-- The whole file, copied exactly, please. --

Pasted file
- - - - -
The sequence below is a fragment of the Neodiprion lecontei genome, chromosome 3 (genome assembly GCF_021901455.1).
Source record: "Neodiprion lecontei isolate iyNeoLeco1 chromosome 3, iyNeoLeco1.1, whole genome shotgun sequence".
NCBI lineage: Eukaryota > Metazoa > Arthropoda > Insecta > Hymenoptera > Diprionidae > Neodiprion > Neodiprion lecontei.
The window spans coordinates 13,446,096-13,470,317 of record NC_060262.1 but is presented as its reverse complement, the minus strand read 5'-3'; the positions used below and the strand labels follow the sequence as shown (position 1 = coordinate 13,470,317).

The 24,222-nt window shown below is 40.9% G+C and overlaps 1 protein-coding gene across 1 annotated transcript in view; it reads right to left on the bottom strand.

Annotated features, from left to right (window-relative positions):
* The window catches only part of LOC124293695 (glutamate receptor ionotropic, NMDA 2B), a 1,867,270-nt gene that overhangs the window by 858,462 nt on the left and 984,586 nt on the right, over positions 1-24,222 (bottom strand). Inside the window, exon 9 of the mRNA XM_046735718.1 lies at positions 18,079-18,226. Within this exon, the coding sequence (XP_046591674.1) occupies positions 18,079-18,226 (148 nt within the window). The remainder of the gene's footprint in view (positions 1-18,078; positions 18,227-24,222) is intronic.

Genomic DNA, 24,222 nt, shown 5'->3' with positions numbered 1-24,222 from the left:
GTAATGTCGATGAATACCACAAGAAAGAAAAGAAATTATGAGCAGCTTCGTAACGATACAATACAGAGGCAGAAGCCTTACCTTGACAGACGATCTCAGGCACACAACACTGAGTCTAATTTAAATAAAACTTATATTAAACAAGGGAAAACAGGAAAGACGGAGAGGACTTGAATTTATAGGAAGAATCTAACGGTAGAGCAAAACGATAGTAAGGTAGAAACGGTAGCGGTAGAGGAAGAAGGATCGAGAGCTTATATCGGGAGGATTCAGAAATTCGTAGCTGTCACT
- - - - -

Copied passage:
The sequence below is a fragment of the Neodiprion lecontei genome, chromosome 3 (genome assembly GCF_021901455.1).
Source record: "Neodiprion lecontei isolate iyNeoLeco1 chromosome 3, iyNeoLeco1.1, whole genome shotgun sequence".
NCBI lineage: Eukaryota > Metazoa > Arthropoda > Insecta > Hymenoptera > Diprionidae > Neodiprion > Neodiprion lecontei.
The window spans coordinates 13,446,096-13,470,317 of record NC_060262.1 but is presented as its reverse complement, the minus strand read 5'-3'; the positions used below and the strand labels follow the sequence as shown (position 1 = coordinate 13,470,317).

The 24,222-nt window shown below is 40.9% G+C and overlaps 1 protein-coding gene across 1 annotated transcript in view; it reads right to left on the bottom strand.

Annotated features, from left to right (window-relative positions):
* The window catches only part of LOC124293695 (glutamate receptor ionotropic, NMDA 2B), a 1,867,270-nt gene that overhangs the window by 858,462 nt on the left and 984,586 nt on the right, over positions 1-24,222 (bottom strand). Inside the window, exon 9 of the mRNA XM_046735718.1 lies at positions 18,079-18,226. Within this exon, the coding sequence (XP_046591674.1) occupies positions 18,079-18,226 (148 nt within the window). The remainder of the gene's footprint in view (positions 1-18,078; positions 18,227-24,222) is intronic.

Genomic DNA, 24,222 nt, shown 5'->3' with positions numbered 1-24,222 from the left:
GTAATGTCGATGAATACCACAAGAAAGAAAAGAAATTATGAGCAGCTTCGTAACGATACAATACAGAGGCAGAAGCCTTACCTTGACAGACGATCTCAGGCACACAACACTGAGTCTAATTTAAATAAAACTTATATTAAACAAGGGAAAACAGGAAAGACGGAGAGGACTTGAATTTATAGGAAGAATCTAACGGTAGAGCAAAACGATAGTAAGGTAGAAACGGTAGCGGTAGAGGAAGAAGGATCGAGAGCTTATATCGGGAGGATTCAGAAATTCGTAGCTGTCACT